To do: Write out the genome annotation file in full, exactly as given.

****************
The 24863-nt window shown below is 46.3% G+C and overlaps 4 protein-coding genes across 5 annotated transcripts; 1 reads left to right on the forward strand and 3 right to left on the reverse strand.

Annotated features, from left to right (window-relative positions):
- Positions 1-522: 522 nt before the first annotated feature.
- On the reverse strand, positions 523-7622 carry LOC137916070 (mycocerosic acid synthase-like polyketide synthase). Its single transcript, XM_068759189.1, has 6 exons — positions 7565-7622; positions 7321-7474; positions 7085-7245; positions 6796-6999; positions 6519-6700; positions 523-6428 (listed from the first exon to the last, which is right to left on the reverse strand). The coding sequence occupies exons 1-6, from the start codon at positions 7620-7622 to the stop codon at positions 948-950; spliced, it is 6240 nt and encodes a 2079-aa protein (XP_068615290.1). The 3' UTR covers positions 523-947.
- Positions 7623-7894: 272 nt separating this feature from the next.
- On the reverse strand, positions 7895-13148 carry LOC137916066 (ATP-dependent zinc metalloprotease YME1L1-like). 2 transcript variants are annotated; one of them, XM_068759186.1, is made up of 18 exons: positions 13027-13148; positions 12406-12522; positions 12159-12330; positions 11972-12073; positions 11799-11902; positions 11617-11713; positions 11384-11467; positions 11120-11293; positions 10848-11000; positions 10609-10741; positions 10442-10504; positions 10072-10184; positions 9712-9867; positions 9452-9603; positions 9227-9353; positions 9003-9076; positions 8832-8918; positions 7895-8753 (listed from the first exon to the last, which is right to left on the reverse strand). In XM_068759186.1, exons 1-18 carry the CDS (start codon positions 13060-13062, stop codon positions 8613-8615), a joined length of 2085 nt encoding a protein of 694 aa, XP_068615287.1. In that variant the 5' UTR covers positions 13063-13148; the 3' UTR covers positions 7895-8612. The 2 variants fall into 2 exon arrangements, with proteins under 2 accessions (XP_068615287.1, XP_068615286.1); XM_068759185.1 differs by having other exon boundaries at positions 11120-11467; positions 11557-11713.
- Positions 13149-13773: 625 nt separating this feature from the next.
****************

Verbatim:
The 24863-nt window shown below is 46.3% G+C and overlaps 4 protein-coding genes across 5 annotated transcripts; 1 reads left to right on the forward strand and 3 right to left on the reverse strand.

Annotated features, from left to right (window-relative positions):
- Positions 1-522: 522 nt before the first annotated feature.
- On the reverse strand, positions 523-7622 carry LOC137916070 (mycocerosic acid synthase-like polyketide synthase). Its single transcript, XM_068759189.1, has 6 exons — positions 7565-7622; positions 7321-7474; positions 7085-7245; positions 6796-6999; positions 6519-6700; positions 523-6428 (listed from the first exon to the last, which is right to left on the reverse strand). The coding sequence occupies exons 1-6, from the start codon at positions 7620-7622 to the stop codon at positions 948-950; spliced, it is 6240 nt and encodes a 2079-aa protein (XP_068615290.1). The 3' UTR covers positions 523-947.
- Positions 7623-7894: 272 nt separating this feature from the next.
- On the reverse strand, positions 7895-13148 carry LOC137916066 (ATP-dependent zinc metalloprotease YME1L1-like). 2 transcript variants are annotated; one of them, XM_068759186.1, is made up of 18 exons: positions 13027-13148; positions 12406-12522; positions 12159-12330; positions 11972-12073; positions 11799-11902; positions 11617-11713; positions 11384-11467; positions 11120-11293; positions 10848-11000; positions 10609-10741; positions 10442-10504; positions 10072-10184; positions 9712-9867; positions 9452-9603; positions 9227-9353; positions 9003-9076; positions 8832-8918; positions 7895-8753 (listed from the first exon to the last, which is right to left on the reverse strand). In XM_068759186.1, exons 1-18 carry the CDS (start codon positions 13060-13062, stop codon positions 8613-8615), a joined length of 2085 nt encoding a protein of 694 aa, XP_068615287.1. In that variant the 5' UTR covers positions 13063-13148; the 3' UTR covers positions 7895-8612. The 2 variants fall into 2 exon arrangements, with proteins under 2 accessions (XP_068615287.1, XP_068615286.1); XM_068759185.1 differs by having other exon boundaries at positions 11120-11467; positions 11557-11713.
- Positions 13149-13773: 625 nt separating this feature from the next.